N2 - The grey matter of the human brain is asymmetrically distributed between the cerebral hemispheres. This asymmetry includes visual areas, but its relevance to visual function is not understood. Voxel-based morphometry is a well-established technique for localization and quantification of cerebral grey matter on the basis of MR images. This method has been used previously for interhemispheric comparison, but without examining the functional implications of the identified anatomical asymmetries of the visual system. The aim of the present study was to relate anatomical interhemispheric asymmetries to asymmetries of visual function. We examined grey matter asymmetries of visual areas in a large population (n=56) of ophthalmologically and neurologically healthy individuals. We used state-of-the-art 3 T MRI and voxel-based morphometry to relate the visual parameters, (a) ocular dominance, (b) interocular difference in visual acuity and (c) visual attention (i.e. deviation on a line-bisection task), to interhemispheric differences in grey matter volume. As most visual input from one eye is processed in the contralateral hemisphere, ocular features may also depend on cerebral lateralization. Several lateralized visual areas were identified, both right>left and left>right. When correlating the asymmetries to the functional parameters, we found a significant correlation to ocular dominance (P<0.05), whereas visual acuity and visual attention showed no such relationship. The lateral occipital complex was identified to be significantly larger in the left hemisphere for right-eyed participants and vice versa. These results suggest a cerebral basis for ocular dominance.

AB - The grey matter of the human brain is asymmetrically distributed between the cerebral hemispheres. This asymmetry includes visual areas, but its relevance to visual function is not understood. Voxel-based morphometry is a well-established technique for localization and quantification of cerebral grey matter on the basis of MR images. This method has been used previously for interhemispheric comparison, but without examining the functional implications of the identified anatomical asymmetries of the visual system. The aim of the present study was to relate anatomical interhemispheric asymmetries to asymmetries of visual function. We examined grey matter asymmetries of visual areas in a large population (n=56) of ophthalmologically and neurologically healthy individuals. We used state-of-the-art 3 T MRI and voxel-based morphometry to relate the visual parameters, (a) ocular dominance, (b) interocular difference in visual acuity and (c) visual attention (i.e. deviation on a line-bisection task), to interhemispheric differences in grey matter volume. As most visual input from one eye is processed in the contralateral hemisphere, ocular features may also depend on cerebral lateralization. Several lateralized visual areas were identified, both right>left and left>right. When correlating the asymmetries to the functional parameters, we found a significant correlation to ocular dominance (P<0.05), whereas visual acuity and visual attention showed no such relationship. The lateral occipital complex was identified to be significantly larger in the left hemisphere for right-eyed participants and vice versa. These results suggest a cerebral basis for ocular dominance.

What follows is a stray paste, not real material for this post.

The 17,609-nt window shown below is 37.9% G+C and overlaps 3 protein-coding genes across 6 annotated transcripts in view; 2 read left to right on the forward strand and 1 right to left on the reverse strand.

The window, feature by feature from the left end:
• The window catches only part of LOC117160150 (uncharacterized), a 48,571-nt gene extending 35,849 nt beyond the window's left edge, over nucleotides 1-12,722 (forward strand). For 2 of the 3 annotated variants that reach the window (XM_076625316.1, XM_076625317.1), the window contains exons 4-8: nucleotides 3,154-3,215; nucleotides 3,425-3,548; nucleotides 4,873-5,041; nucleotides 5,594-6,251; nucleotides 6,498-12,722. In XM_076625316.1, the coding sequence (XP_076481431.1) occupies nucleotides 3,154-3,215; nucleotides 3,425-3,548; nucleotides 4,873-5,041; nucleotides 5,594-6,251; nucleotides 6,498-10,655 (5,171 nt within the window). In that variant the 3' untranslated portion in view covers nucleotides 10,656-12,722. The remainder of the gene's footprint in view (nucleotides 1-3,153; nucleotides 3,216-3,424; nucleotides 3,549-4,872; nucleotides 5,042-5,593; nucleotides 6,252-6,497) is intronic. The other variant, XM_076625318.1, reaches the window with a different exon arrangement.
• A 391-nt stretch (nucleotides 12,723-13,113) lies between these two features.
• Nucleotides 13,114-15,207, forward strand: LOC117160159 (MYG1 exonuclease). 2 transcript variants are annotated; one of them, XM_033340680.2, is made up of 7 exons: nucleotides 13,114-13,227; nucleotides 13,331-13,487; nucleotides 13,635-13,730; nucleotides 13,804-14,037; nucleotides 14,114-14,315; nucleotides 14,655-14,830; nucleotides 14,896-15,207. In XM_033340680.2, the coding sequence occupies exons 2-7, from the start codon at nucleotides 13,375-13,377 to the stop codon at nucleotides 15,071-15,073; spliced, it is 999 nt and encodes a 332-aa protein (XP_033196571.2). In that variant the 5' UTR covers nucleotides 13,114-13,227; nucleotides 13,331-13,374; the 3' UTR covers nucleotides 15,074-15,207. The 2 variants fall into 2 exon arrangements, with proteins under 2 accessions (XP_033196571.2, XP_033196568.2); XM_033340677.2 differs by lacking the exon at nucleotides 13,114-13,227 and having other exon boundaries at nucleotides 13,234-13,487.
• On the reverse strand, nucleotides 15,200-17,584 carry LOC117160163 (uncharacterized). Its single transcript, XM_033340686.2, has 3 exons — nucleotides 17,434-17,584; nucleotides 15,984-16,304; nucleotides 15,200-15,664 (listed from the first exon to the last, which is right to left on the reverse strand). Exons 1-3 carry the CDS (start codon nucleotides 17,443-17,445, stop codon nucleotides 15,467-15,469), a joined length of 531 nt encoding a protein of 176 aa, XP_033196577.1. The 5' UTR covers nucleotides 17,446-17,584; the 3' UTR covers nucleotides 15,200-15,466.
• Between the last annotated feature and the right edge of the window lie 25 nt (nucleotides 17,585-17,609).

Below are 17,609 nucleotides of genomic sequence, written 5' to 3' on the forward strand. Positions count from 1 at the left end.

U2 - 10.1097/WNR.0000000000000470

DO - 10.1097/WNR.0000000000000470

M3 - Journal article

C2 - 26509548

VL - 26

SP - 1071

EP - 1076

JO - NeuroReport

JF - NeuroReport

SN - 0959-4965

IS - 17

ER -

ID: 46267869